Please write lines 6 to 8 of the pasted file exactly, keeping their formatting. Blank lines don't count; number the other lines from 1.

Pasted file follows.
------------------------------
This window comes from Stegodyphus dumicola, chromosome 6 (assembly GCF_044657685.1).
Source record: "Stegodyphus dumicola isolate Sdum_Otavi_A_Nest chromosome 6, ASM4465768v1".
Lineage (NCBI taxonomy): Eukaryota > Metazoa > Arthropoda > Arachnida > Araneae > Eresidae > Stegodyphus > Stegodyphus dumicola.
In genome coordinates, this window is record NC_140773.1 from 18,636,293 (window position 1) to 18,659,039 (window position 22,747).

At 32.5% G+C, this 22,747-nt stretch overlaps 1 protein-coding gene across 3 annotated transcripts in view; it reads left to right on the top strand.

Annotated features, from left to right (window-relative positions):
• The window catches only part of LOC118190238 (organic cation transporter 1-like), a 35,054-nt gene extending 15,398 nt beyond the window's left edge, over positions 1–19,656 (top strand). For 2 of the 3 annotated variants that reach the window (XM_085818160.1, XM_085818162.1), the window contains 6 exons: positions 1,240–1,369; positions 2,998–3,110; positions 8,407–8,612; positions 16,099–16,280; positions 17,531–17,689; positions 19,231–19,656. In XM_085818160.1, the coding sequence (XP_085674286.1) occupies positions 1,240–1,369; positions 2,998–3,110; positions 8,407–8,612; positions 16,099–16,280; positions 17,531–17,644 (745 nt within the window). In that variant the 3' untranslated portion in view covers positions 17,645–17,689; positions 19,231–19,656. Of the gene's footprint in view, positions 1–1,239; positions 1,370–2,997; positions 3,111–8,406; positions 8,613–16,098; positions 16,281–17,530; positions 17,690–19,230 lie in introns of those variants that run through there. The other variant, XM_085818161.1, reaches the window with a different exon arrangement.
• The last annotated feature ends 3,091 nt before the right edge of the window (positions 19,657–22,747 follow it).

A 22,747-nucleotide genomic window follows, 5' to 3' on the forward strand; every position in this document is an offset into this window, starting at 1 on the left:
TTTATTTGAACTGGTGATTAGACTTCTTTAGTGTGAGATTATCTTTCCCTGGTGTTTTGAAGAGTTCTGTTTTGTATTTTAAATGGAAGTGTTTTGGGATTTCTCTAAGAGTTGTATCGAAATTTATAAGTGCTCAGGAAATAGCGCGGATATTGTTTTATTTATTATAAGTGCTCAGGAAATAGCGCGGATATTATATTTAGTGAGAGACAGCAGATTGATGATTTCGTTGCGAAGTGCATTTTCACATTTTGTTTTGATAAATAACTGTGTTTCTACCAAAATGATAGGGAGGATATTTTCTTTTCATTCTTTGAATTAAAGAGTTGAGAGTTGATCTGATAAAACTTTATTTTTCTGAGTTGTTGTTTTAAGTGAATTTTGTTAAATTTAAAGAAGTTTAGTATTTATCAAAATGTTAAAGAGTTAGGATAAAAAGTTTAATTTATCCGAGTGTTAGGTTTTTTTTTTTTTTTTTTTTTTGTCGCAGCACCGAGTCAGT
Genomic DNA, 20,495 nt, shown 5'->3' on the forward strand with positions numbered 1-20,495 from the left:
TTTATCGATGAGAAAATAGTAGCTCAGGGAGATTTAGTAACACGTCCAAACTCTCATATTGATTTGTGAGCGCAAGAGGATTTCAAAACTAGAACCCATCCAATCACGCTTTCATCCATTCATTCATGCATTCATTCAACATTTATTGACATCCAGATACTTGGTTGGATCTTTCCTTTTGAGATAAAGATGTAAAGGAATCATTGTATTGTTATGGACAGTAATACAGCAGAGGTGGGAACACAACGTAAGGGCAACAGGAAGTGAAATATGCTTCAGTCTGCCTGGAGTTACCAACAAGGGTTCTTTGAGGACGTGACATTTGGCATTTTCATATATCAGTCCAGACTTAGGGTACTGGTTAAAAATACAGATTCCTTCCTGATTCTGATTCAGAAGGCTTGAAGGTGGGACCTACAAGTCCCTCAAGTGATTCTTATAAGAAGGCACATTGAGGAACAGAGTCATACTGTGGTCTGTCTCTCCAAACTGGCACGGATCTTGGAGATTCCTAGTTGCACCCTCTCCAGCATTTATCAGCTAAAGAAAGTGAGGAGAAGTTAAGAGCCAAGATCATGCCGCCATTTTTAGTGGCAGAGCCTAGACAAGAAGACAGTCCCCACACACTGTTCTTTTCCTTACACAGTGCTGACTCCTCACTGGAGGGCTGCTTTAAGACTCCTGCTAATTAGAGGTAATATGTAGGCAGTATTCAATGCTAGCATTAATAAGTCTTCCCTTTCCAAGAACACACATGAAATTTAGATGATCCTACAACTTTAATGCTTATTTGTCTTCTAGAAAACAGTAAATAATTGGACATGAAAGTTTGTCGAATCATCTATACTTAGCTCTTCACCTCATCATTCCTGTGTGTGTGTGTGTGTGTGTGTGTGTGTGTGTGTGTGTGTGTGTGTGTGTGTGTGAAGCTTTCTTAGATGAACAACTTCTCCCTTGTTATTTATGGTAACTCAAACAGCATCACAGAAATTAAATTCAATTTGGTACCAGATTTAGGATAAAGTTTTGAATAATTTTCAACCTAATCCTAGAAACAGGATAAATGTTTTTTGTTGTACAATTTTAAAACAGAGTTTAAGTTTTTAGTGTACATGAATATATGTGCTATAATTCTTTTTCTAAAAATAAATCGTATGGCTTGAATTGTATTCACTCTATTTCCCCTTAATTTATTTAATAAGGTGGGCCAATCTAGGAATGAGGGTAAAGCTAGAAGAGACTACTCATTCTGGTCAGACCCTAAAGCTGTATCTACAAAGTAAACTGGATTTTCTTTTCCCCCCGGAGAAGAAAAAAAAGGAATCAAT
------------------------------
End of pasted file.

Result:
Annotated features, from left to right (window-relative positions):
• The window catches only part of LOC118190238 (organic cation transporter 1-like), a 35,054-nt gene extending 15,398 nt beyond the window's left edge, over positions 1–19,656 (top strand). For 2 of the 3 annotated variants that reach the window (XM_085818160.1, XM_085818162.1), the window contains 6 exons: positions 1,240–1,369; positions 2,998–3,110; positions 8,407–8,612; positions 16,099–16,280; positions 17,531–17,689; positions 19,231–19,656. In XM_085818160.1, the coding sequence (XP_085674286.1) occupies positions 1,240–1,369; positions 2,998–3,110; positions 8,407–8,612; positions 16,099–16,280; positions 17,531–17,644 (745 nt within the window). In that variant the 3' untranslated portion in view covers positions 17,645–17,689; positions 19,231–19,656. Of the gene's footprint in view, positions 1–1,239; positions 1,370–2,997; positions 3,111–8,406; positions 8,613–16,098; positions 16,281–17,530; positions 17,690–19,230 lie in introns of those variants that run through there. The other variant, XM_085818161.1, reaches the window with a different exon arrangement.
• The last annotated feature ends 3,091 nt before the right edge of the window (positions 19,657–22,747 follow it).